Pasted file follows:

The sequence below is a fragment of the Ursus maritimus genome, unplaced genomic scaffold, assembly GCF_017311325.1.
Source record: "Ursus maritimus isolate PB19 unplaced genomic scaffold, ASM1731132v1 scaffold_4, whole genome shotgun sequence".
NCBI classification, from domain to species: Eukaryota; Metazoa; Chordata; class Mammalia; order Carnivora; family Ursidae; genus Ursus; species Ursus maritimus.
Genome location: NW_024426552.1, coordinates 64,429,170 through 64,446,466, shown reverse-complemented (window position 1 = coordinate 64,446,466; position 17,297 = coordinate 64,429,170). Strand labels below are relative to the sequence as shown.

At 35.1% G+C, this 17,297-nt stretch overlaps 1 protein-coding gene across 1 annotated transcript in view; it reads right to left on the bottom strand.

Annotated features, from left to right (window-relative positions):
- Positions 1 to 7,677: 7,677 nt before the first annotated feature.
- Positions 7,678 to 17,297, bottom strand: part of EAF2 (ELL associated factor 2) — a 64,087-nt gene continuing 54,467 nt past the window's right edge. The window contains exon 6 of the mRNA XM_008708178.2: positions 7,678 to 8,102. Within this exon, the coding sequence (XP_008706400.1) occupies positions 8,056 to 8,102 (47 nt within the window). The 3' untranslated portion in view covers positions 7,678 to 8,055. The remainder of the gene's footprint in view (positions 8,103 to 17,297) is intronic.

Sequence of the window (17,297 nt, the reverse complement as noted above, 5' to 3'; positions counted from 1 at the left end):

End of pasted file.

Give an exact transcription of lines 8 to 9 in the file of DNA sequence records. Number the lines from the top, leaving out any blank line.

- Positions 7,678 to 17,297, bottom strand: part of EAF2 (ELL associated factor 2) — a 64,087-nt gene continuing 54,467 nt past the window's right edge. The window contains exon 6 of the mRNA XM_008708178.2: positions 7,678 to 8,102. Within this exon, the coding sequence (XP_008706400.1) occupies positions 8,056 to 8,102 (47 nt within the window). The 3' untranslated portion in view covers positions 7,678 to 8,055. The remainder of the gene's footprint in view (positions 8,103 to 17,297) is intronic.

Sequence of the window (17,297 nt, the reverse complement as noted above, 5' to 3'; positions counted from 1 at the left end):